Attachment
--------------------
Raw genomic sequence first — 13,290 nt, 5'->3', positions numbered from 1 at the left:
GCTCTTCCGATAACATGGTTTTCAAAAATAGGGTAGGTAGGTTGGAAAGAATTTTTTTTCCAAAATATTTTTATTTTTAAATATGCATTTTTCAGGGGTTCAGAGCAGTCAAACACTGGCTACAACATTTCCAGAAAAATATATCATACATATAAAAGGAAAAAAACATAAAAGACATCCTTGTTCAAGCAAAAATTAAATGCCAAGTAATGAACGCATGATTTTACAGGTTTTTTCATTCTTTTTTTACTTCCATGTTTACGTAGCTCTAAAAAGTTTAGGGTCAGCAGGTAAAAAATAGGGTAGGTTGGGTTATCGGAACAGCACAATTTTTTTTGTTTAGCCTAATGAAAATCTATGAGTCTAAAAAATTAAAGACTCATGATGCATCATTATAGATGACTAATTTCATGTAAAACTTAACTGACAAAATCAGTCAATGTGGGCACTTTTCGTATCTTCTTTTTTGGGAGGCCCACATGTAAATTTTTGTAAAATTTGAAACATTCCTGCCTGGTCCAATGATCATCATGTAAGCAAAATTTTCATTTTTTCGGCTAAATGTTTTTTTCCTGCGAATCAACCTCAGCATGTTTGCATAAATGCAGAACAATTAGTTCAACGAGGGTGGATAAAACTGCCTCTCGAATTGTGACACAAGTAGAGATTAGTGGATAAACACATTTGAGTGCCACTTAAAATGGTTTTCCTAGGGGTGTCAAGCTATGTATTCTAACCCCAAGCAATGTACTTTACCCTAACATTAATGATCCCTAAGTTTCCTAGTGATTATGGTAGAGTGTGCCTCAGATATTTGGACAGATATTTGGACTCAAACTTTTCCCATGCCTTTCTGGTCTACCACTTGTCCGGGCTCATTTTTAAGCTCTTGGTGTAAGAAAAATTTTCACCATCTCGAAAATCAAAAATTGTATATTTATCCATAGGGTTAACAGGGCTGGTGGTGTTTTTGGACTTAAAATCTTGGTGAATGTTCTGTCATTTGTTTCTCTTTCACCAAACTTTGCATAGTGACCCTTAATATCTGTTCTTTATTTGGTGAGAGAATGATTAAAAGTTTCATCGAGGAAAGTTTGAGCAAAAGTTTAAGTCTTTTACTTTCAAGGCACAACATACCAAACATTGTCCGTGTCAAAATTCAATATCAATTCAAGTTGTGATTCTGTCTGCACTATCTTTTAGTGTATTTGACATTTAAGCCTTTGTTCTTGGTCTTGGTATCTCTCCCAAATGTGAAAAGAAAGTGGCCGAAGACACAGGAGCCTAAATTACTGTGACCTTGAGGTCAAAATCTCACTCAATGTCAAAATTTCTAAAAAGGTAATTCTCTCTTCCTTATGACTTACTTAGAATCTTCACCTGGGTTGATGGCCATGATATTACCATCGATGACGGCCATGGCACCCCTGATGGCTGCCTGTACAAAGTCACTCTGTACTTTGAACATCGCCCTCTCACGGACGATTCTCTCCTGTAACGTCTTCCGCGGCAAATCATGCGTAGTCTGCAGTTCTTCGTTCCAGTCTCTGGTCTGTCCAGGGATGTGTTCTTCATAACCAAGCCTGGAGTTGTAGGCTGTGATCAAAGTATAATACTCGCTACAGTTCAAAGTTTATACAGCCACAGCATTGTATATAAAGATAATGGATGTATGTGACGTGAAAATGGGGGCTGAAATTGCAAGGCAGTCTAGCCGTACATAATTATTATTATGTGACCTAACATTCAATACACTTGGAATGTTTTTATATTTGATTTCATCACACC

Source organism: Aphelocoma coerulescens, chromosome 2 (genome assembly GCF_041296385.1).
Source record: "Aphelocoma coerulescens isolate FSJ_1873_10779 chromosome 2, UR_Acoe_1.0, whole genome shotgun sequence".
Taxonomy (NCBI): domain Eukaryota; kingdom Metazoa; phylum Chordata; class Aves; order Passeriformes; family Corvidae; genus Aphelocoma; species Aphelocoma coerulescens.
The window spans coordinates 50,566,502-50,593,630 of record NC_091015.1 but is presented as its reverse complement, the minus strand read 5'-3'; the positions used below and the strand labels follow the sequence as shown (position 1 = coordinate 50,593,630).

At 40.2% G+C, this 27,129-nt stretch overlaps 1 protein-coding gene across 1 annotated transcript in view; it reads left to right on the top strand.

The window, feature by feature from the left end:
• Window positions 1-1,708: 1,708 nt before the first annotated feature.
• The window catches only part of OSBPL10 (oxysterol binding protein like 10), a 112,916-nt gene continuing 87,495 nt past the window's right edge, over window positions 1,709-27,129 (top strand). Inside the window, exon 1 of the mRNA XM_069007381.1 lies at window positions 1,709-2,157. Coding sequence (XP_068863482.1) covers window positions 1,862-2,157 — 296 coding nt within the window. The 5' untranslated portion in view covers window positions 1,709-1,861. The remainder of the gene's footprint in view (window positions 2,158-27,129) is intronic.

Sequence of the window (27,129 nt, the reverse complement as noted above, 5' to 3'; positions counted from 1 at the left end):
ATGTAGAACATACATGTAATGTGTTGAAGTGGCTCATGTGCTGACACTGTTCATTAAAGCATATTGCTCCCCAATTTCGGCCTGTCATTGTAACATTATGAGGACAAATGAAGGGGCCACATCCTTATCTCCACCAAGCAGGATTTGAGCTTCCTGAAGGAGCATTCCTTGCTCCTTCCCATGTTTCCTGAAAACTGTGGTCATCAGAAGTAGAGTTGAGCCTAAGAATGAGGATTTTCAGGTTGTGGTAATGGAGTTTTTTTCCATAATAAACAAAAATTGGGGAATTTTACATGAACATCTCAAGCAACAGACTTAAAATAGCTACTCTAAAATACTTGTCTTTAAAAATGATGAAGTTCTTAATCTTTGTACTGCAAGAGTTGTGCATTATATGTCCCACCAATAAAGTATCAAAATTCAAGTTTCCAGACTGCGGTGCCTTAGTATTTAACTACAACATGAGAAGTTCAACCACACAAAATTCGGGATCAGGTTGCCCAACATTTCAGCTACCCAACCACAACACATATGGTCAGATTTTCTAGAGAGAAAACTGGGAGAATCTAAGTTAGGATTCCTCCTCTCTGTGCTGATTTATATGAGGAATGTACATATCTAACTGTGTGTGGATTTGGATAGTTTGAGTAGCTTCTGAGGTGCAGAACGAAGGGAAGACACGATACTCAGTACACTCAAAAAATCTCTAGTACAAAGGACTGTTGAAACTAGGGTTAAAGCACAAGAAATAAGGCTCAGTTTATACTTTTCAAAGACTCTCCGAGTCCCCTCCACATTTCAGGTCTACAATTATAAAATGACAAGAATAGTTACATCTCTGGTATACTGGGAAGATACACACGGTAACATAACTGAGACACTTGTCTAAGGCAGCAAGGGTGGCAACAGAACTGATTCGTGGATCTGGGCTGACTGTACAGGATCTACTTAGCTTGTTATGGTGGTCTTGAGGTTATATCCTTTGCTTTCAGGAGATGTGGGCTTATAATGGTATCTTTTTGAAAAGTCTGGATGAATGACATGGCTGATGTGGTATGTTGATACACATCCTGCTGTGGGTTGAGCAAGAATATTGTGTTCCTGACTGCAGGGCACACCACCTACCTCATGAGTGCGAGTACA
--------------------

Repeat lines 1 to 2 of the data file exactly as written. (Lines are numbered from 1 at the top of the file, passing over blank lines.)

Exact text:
Raw genomic sequence first — 13,290 nt, 5'->3', positions numbered from 1 at the left:
GCTCTTCCGATAACATGGTTTTCAAAAATAGGGTAGGTAGGTTGGAAAGAATTTTTTTTCCAAAATATTTTTATTTTTAAATATGCATTTTTCAGGGGTTCAGAGCAGTCAAACACTGGCTACAACATTTCCAGAAAAATATATCATACATATAAAAGGAAAAAAACATAAAAGACATCCTTGTTCAAGCAAAAATTAAATGCCAAGTAATGAACGCATGATTTTACAGGTTTTTTCATTCTTTTTTTACTTCCATGTTTACGTAGCTCTAAAAAGTTTAGGGTCAGCAGGTAAAAAATAGGGTAGGTTGGGTTATCGGAACAGCACAATTTTTTTTGTTTAGCCTAATGAAAATCTATGAGTCTAAAAAATTAAAGACTCATGATGCATCATTATAGATGACTAATTTCATGTAAAACTTAACTGACAAAATCAGTCAATGTGGGCACTTTTCGTATCTTCTTTTTTGGGAGGCCCACATGTAAATTTTTGTAAAATTTGAAACATTCCTGCCTGGTCCAATGATCATCATGTAAGCAAAATTTTCATTTTTTCGGCTAAATGTTTTTTTCCTGCGAATCAACCTCAGCATGTTTGCATAAATGCAGAACAATTAGTTCAACGAGGGTGGATAAAACTGCCTCTCGAATTGTGACACAAGTAGAGATTAGTGGATAAACACATTTGAGTGCCACTTAAAATGGTTTTCCTAGGGGTGTCAAGCTATGTATTCTAACCCCAAGCAATGTACTTTACCCTAACATTAATGATCCCTAAGTTTCCTAGTGATTATGGTAGAGTGTGCCTCAGATATTTGGACAGATATTTGGACTCAAACTTTTCCCATGCCTTTCTGGTCTACCACTTGTCCGGGCTCATTTTTAAGCTCTTGGTGTAAGAAAAATTTTCACCATCTCGAAAATCAAAAATTGTATATTTATCCATAGGGTTAACAGGGCTGGTGGTGTTTTTGGACTTAAAATCTTGGTGAATGTTCTGTCATTTGTTTCTCTTTCACCAAACTTTGCATAGTGACCCTTAATATCTGTTCTTTATTTGGTGAGAGAATGATTAAAAGTTTCATCGAGGAAAGTTTGAGCAAAAGTTTAAGTCTTTTACTTTCAAGGCACAACATACCAAACATTGTCCGTGTCAAAATTCAATATCAATTCAAGTTGTGATTCTGTCTGCACTATCTTTTAGTGTATTTGACATTTAAGCCTTTGTTCTTGGTCTTGGTATCTCTCCCAAATGTGAAAAGAAAGTGGCCGAAGACACAGGAGCCTAAATTACTGTGACCTTGAGGTCAAAATCTCACTCAATGTCAAAATTTCTAAAAAGGTAATTCTCTCTTCCTTATGACTTACTTAGAATCTTCACCTGGGTTGATGGCCATGATATTACCATCGATGACGGCCATGGCACCCCTGATGGCTGCCTGTACAAAGTCACTCTGTACTTTGAACATCGCCCTCTCACGGACGATTCTCTCCTGTAACGTCTTCCGCGGCAAATCATGCGTAGTCTGCAGTTCTTCGTTCCAGTCTCTGGTCTGTCCAGGGATGTGTTCTTCATAACCAAGCCTGGAGTTGTAGGCTGTGATCAAAGTATAATACTCGCTACAGTTCAAAGTTTATACAGCCACAGCATTGTATATAAAGATAATGGATGTATGTGACGTGAAAATGGGGGCTGAAATTGCAAGGCAGTCTAGCCGTACATAATTATTATTATGTGACCTAACATTCAATACACTTGGAATGTTTTTATATTTGATTTCATCACACC